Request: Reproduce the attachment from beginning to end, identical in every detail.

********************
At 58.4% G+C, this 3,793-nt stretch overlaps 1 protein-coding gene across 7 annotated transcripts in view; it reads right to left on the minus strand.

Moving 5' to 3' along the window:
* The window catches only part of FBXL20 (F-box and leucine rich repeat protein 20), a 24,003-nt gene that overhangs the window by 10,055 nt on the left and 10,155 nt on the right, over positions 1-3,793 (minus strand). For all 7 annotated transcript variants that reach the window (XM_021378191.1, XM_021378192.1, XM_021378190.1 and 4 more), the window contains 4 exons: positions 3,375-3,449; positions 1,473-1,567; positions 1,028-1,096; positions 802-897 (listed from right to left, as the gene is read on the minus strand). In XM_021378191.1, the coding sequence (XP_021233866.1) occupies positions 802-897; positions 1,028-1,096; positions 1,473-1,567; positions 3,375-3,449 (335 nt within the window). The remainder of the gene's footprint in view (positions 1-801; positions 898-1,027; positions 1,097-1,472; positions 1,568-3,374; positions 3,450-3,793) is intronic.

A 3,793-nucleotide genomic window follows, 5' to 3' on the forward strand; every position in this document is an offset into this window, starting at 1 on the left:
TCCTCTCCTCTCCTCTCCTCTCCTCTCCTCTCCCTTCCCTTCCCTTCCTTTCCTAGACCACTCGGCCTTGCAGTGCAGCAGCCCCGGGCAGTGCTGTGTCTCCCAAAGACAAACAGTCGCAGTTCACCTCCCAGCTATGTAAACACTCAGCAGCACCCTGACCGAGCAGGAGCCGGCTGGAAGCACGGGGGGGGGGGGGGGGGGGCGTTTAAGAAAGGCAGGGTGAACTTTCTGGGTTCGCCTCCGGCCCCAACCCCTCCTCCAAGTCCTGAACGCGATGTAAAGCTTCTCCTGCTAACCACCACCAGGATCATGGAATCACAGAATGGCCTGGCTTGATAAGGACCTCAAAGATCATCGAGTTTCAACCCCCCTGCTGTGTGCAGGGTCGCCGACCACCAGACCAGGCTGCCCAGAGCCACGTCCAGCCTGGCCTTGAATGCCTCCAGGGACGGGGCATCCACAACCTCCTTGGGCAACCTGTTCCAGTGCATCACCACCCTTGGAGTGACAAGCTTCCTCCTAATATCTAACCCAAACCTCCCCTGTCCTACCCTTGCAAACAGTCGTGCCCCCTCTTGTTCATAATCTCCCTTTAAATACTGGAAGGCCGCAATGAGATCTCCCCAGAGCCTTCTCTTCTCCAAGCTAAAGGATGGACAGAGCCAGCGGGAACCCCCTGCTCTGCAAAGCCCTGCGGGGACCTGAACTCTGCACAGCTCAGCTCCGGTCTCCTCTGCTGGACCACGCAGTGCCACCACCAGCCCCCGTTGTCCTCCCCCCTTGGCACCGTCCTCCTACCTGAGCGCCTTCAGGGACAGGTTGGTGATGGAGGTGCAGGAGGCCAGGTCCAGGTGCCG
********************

At 58.4% G+C, this 3,793-nt stretch overlaps 1 protein-coding gene across 7 annotated transcripts in view; it reads right to left on the minus strand.

Moving 5' to 3' along the window:
* The window catches only part of FBXL20 (F-box and leucine rich repeat protein 20), a 24,003-nt gene that overhangs the window by 10,055 nt on the left and 10,155 nt on the right, over positions 1-3,793 (minus strand). For all 7 annotated transcript variants that reach the window (XM_021378191.1, XM_021378192.1, XM_021378190.1 and 4 more), the window contains 4 exons: positions 3,375-3,449; positions 1,473-1,567; positions 1,028-1,096; positions 802-897 (listed from right to left, as the gene is read on the minus strand). In XM_021378191.1, the coding sequence (XP_021233866.1) occupies positions 802-897; positions 1,028-1,096; positions 1,473-1,567; positions 3,375-3,449 (335 nt within the window). The remainder of the gene's footprint in view (positions 1-801; positions 898-1,027; positions 1,097-1,472; positions 1,568-3,374; positions 3,450-3,793) is intronic.

A 3,793-nucleotide genomic window follows, 5' to 3' on the forward strand; every position in this document is an offset into this window, starting at 1 on the left:
TCCTCTCCTCTCCTCTCCTCTCCTCTCCTCTCCCTTCCCTTCCCTTCCTTTCCTAGACCACTCGGCCTTGCAGTGCAGCAGCCCCGGGCAGTGCTGTGTCTCCCAAAGACAAACAGTCGCAGTTCACCTCCCAGCTATGTAAACACTCAGCAGCACCCTGACCGAGCAGGAGCCGGCTGGAAGCACGGGGGGGGGGGGGGGGGGGCGTTTAAGAAAGGCAGGGTGAACTTTCTGGGTTCGCCTCCGGCCCCAACCCCTCCTCCAAGTCCTGAACGCGATGTAAAGCTTCTCCTGCTAACCACCACCAGGATCATGGAATCACAGAATGGCCTGGCTTGATAAGGACCTCAAAGATCATCGAGTTTCAACCCCCCTGCTGTGTGCAGGGTCGCCGACCACCAGACCAGGCTGCCCAGAGCCACGTCCAGCCTGGCCTTGAATGCCTCCAGGGACGGGGCATCCACAACCTCCTTGGGCAACCTGTTCCAGTGCATCACCACCCTTGGAGTGACAAGCTTCCTCCTAATATCTAACCCAAACCTCCCCTGTCCTACCCTTGCAAACAGTCGTGCCCCCTCTTGTTCATAATCTCCCTTTAAATACTGGAAGGCCGCAATGAGATCTCCCCAGAGCCTTCTCTTCTCCAAGCTAAAGGATGGACAGAGCCAGCGGGAACCCCCTGCTCTGCAAAGCCCTGCGGGGACCTGAACTCTGCACAGCTCAGCTCCGGTCTCCTCTGCTGGACCACGCAGTGCCACCACCAGCCCCCGTTGTCCTCCCCCCTTGGCACCGTCCTCCTACCTGAGCGCCTTCAGGGACAGGTTGGTGATGGAGGTGCAGGAGGCCAGGTCCAGGTGCCG